ICC WORLD TWENTY20 Venues: Lord's, The Oval, Trent Bridge Date: 5-21 June Coverage: Test Match Special commentary on BBC Radio 5 Live Sports Extra, Radio 4 LW, Red Button and online, with live text commentary on BBC Sport website & mobiles. Live TV coverage on Sky Sports with highlights on BBC
England can win without Flintoff - Pietersen
Kevin Pietersen will seek to play a full part in the ICC World Twenty20 for England even though he has not fully recovered from his Achilles problem.
Pietersen missed the one-day series win over West Indies but returns for England in the tournament opener on Friday, against Netherlands at Lord's.
England warm up for that by playing Scotland at Trent Bridge on Tuesday.
Pietersen said: "The only thing that is restricted is my running. I've really got to ease back into my running."
Pietersen has been arriving in style for England's net sessions
The key batsman's right ankle has been closely inspected by former athletics coach Mark Young, now employed by the England and Wales Cricket Board's as its head of physiotherapy.
Young previously worked with top athletes including Asafa Powell and Usain Bolt.
"He said this Achilles injury is something he had seen on a daily basis in athletics so he could diagnose it and see what the problem was straight away," revealed Pietersen.
"He has put me on balancing boards to make sure my balance is right. I have had to close my eyes to make sure my balance is right and really start thinking about my feet.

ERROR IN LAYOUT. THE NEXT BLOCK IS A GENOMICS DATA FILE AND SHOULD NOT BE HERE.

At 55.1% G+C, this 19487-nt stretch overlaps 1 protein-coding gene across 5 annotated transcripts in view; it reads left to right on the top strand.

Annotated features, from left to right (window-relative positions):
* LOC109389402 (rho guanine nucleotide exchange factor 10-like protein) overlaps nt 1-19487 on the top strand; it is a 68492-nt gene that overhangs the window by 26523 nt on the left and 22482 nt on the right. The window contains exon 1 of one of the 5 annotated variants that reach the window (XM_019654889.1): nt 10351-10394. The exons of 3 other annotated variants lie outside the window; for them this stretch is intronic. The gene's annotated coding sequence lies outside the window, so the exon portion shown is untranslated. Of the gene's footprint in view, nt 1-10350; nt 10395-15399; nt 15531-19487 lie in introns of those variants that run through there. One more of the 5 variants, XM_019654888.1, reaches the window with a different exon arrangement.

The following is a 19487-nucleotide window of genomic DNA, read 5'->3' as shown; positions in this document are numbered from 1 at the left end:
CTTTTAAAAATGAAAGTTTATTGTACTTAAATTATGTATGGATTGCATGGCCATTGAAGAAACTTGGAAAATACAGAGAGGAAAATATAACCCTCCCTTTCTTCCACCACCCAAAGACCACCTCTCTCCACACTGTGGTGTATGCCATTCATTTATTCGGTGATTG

"Standing on the balance board for the first time, I was like a clown and I was all over the place, but I'm now not too bad and can balance for 30 seconds with my eyes closed."
Young has informed Pietersen he is still two weeks away from road running, which has formed an integral part of his fitness programme in recent years and is thought to have caused the current problem during his time in the Caribbean in the winter.
Pietersen said he would have to be careful when he returned to his usual fitness regime.
"It would be stupid for me to do what I'd do normally, which is a 40 to 60-minute run. It's a natural progression of putting weight through the tendon and not hurting it and getting myself comfortable enough so that in a couple of weeks I'm able to run."
Although Pietersen's return will boost England's chances, they are not considered among the tournament favourites.
India and South Africa, whose players have played regularly in the Indian Premier League in the last two years, are tipped to be the teams to beat.
England have won seven of their 15 Twenty20 internationals and Pietersen said: "I figure the only way to improve is to play more Twenty20 cricket.
Pietersen will have to adapt his normal fitness routine to protect his Achilles
"There is talk about a second IPL, the Champions League, these are the kind of tournaments all the players around the world are playing in and they are fundamental in making England players better Twenty20 players.
"England have never won a world tournament so this is huge for us and we're taking it very seriously.
"But I think a lot of us are behind the Indian players and the South Africans because we haven't played as much T20 cricket so we're going to have to be on our ball but we can beat them."
Off-spinner Graeme Swann took no part in England's practice on Monday at the National Performance Centre in Loughborough because of a stiff back, but is expected to be fit to face Scotland on Tuesday.
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